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Harlequin Presents #2605: The Italian's Forced Brideby Kate Walker
Alice Howard knew just who was at the door from the very first second she heard the bell ring.
She knew who it was; knew who was there. And she also knew that he was the last person on earth that she wanted to face. Even though, at the same time, he was the person she most wanted to see in all the world.
Just the thought of opening the door to him turned her legs to water so that she couldn't stand up or go to the window to look out and see if she was right about the identity of her unexpected visitor. But then she didn't need to. She was sure in her mind of that"and more so in her heart, where it mattered most.
The timing was right"just three days after she had sent the letter to tell him she had something important they had to talk about. Her hand slid down and curved protectively over the spot where she had only recently learned that her baby" and this man's child"was beginning to grow. Something very, very important, she had said"and it was certainly that.
The atmospherewas right too. The arrival totally out of the blue. No warning. Not even the sound of a car coming up the small country lane and pulling up outside her gate had alerted her to the fact that he was there.
And even the sound was just right. The hard, loud, unceasing ring of the bell, echoing through the quiet of the afternoon and the silence in the small house, was like an imperious, autocratic summons. As cold and proud and unyielding as Domenico himself.
There, now she'd let his name into her thoughts. She'd finally admitted who she was expecting her unwanted visitor to be.
The man whose arrival on her doorstep she was dreading most.
Or did she mean longing for mostand#226;and#8364;and#166;?
She couldn't answer that and shook her dark head slowly, sending her long hair flying around her pale, oval-shaped face. Sharp white teeth worried at the fullness of her bottom lip and her blue eyes were clouded by the deep shadows left by long nights, lack of sleep and that extra little secret as well.
His name slipped from Alice's lips as she sat back on the small single bed in the tiny, shabbily decorated bedroom, hands clenched tightly in her lap as she fought against the craven impulse to rush to her feet, dash across the pale green carpet and peer out of the window.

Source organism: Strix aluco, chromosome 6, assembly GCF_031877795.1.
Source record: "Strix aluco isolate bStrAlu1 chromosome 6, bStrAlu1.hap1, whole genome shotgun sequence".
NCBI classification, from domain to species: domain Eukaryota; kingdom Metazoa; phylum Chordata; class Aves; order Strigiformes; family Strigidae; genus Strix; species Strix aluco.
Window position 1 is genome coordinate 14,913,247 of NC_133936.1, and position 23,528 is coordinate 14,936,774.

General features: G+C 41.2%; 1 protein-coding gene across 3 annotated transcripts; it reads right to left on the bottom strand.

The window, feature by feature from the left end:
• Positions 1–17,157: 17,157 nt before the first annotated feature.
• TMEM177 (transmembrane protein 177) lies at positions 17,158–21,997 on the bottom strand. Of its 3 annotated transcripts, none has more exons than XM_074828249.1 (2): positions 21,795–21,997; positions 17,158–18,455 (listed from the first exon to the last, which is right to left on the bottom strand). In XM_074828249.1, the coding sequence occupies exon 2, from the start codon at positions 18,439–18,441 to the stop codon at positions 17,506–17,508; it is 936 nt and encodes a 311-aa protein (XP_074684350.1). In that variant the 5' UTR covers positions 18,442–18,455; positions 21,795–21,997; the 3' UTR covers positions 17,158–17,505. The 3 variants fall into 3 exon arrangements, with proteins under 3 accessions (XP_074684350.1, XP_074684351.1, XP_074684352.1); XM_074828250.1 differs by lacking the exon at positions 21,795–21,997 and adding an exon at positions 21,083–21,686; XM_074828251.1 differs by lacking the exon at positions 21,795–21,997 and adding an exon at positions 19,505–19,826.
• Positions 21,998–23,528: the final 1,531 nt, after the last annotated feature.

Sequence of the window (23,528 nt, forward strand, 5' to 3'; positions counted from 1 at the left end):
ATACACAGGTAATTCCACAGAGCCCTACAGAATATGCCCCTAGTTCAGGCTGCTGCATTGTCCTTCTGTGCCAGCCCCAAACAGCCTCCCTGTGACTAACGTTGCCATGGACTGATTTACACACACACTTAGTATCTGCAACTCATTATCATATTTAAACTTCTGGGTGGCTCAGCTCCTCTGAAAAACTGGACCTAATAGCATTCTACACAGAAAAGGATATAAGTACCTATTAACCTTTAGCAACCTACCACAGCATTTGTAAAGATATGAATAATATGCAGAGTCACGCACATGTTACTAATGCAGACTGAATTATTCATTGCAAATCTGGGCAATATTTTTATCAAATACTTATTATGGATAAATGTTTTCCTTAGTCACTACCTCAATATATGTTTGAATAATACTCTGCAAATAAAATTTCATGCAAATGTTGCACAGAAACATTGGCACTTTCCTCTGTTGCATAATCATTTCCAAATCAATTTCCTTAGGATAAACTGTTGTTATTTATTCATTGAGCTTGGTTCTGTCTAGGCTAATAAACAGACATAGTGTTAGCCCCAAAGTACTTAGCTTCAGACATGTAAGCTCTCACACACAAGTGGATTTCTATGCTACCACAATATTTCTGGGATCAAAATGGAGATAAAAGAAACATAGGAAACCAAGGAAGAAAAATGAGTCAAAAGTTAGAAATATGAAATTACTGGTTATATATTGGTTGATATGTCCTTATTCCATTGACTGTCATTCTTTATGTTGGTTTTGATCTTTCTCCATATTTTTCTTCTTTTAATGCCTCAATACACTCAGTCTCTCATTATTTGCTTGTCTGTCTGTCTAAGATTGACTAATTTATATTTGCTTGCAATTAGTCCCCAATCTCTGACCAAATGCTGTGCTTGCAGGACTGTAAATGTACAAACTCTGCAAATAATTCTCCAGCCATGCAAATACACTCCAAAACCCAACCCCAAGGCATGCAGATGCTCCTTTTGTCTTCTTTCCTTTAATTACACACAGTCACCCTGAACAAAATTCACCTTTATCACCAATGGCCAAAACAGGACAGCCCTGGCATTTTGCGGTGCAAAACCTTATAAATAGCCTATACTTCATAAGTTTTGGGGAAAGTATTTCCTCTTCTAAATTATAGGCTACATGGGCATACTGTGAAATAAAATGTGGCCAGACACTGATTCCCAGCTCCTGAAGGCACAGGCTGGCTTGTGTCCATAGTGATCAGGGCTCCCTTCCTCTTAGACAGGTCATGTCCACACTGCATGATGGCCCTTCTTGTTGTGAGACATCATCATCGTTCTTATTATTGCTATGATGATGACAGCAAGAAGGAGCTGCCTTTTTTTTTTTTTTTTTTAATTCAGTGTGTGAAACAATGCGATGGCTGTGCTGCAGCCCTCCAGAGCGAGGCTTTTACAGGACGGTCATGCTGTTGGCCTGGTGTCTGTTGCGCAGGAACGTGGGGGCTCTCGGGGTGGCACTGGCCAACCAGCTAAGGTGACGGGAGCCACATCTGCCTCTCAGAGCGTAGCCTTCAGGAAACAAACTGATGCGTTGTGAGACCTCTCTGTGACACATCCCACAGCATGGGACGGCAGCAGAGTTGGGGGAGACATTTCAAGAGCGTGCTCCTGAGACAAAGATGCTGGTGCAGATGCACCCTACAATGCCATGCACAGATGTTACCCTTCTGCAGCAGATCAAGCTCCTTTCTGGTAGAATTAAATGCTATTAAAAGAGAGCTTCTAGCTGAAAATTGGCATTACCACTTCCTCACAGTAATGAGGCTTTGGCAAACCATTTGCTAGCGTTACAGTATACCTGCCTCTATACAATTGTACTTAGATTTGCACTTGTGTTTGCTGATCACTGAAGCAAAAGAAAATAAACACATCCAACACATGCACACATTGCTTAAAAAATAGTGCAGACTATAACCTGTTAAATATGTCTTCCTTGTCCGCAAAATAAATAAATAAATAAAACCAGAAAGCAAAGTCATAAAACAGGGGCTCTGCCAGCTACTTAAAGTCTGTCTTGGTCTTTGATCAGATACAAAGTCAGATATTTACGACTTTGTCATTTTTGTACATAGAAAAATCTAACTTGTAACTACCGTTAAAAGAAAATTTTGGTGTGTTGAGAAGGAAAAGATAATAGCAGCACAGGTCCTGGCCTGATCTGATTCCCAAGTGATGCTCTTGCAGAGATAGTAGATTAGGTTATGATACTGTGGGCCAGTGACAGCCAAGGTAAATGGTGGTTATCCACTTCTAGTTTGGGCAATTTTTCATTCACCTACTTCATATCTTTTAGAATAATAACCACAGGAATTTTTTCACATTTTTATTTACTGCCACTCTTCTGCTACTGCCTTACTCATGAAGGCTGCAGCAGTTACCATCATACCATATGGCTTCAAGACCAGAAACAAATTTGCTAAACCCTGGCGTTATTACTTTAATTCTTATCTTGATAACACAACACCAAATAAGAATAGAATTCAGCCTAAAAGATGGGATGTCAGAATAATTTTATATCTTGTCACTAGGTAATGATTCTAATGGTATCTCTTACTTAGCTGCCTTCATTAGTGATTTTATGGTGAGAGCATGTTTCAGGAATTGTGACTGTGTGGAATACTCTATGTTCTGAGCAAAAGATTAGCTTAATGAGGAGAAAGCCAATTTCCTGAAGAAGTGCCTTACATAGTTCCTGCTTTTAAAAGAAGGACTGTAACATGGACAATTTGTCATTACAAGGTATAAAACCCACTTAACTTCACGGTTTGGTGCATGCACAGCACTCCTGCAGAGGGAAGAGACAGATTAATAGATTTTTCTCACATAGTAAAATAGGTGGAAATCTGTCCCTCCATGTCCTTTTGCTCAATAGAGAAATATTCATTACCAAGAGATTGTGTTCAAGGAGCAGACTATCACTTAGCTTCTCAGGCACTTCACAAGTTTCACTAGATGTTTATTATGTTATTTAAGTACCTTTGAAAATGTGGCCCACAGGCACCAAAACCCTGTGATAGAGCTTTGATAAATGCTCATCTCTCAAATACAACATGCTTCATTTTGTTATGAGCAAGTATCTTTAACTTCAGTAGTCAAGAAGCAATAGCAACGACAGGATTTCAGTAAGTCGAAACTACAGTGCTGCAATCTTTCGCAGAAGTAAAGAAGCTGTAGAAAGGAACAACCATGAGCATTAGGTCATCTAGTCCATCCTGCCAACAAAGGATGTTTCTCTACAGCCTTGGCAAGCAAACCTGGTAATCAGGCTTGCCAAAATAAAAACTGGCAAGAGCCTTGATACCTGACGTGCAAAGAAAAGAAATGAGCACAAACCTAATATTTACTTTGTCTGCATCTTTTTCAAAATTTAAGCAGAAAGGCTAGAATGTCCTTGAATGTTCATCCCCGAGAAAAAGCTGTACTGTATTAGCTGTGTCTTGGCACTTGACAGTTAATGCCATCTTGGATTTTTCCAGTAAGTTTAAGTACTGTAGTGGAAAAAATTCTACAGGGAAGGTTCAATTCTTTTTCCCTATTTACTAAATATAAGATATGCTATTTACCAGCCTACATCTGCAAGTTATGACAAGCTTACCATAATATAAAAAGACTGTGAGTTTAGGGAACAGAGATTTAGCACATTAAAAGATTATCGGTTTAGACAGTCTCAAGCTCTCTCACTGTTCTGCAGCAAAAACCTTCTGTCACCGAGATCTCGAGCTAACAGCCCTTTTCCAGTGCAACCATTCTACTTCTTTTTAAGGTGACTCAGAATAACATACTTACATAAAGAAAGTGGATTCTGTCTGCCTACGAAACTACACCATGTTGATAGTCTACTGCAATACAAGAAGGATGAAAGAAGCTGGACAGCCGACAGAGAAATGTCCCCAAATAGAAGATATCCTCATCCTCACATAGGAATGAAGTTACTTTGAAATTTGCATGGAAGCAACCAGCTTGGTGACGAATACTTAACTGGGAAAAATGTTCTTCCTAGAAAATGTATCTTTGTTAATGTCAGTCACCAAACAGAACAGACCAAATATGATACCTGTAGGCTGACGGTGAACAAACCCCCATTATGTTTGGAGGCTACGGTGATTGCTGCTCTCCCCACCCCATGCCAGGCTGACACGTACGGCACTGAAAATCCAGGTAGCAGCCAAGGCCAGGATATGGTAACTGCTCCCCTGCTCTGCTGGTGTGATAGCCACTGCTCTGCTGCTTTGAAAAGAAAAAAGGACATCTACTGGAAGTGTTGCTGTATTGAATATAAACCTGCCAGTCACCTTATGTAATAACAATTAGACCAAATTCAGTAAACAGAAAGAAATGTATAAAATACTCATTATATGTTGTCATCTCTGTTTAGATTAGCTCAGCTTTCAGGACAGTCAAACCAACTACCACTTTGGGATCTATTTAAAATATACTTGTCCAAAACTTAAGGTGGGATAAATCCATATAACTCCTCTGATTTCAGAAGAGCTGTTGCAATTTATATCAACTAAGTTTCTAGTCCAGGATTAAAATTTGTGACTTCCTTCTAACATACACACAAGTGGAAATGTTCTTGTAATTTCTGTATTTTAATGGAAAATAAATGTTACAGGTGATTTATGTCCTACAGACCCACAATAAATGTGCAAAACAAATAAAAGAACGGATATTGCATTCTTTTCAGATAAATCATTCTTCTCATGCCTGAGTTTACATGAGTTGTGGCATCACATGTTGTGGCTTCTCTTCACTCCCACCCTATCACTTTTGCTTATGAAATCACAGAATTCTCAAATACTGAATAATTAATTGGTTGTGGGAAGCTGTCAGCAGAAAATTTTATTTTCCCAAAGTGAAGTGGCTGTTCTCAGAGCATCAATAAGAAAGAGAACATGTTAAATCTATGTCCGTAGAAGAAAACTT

Safely hidden behind the faded velvet curtains, of course. But she didn't need to look. She already knew exactly what she would see. His image was imprinted on her mind, the strong features and powerful physique, black hair and dark gold eyes etched into her thoughts by the power of the love she had once felt for him. All the tears she had shed since their parting"and before"hadn't been enough to wipe away the memories of the man who had once meant more to her than her own life.
The man who had once held her heart in his hands, to do with as he wished. But he had been totally careless of the gift she had given him. He had treated it callously and cruelly, without a thought for the way she had made herself so vulnerable to him. And so, in the end, unable to take any more, she had had to leave.
She had thought that she had gone far enough away. That by heading back to England, to her home, to the village so many hundreds of miles away from the sophisticated Italian city of Florence where he lived, she had escaped his malign influence. That here, in the quiet of the countryside, she would have a chance to lick her wounds in private and somehow find the strength to face the world again, start over.
If she had had the slightest belief that she was wrong and that the person at the door was not who she feared, then that belief was shattered instantly at the sound of her name.
Only Domenico used her name in that way. Only he could take the simple syllables and, with the help of his musical Italian accent lengthening the i in the middle to a long, soft ee, turn them into something so lyrical that it sounded like a poem instead of just a name.
But there was nothing musical or poetic about the way he used her name right now.
His tone was the opposite of soft, the cold, slashing sound of his voice like a shower of sleet falling on the soft spring air, the barely controlled anger giving it a brutal edge.
"Open this door, damn you! I know you're there!'
He couldn't know that, Alice told herself, struggling to still the racing thud of her heart. He was simply challenging her, being deliberately provocative"being Domenico.
Domenico, who had never, to her knowledge, ever admitted to being wrong or even unsure about anything. Domenico who knew everything, understood everything, handled everything that life ever threw at him. He must have been born with that supreme self-confidence. Lying in his cot, he must have looked out on the world with the arrogance of a tiny Roman emperor, knowing he had only to make the slightest sound and his doting attendants would rush to his side.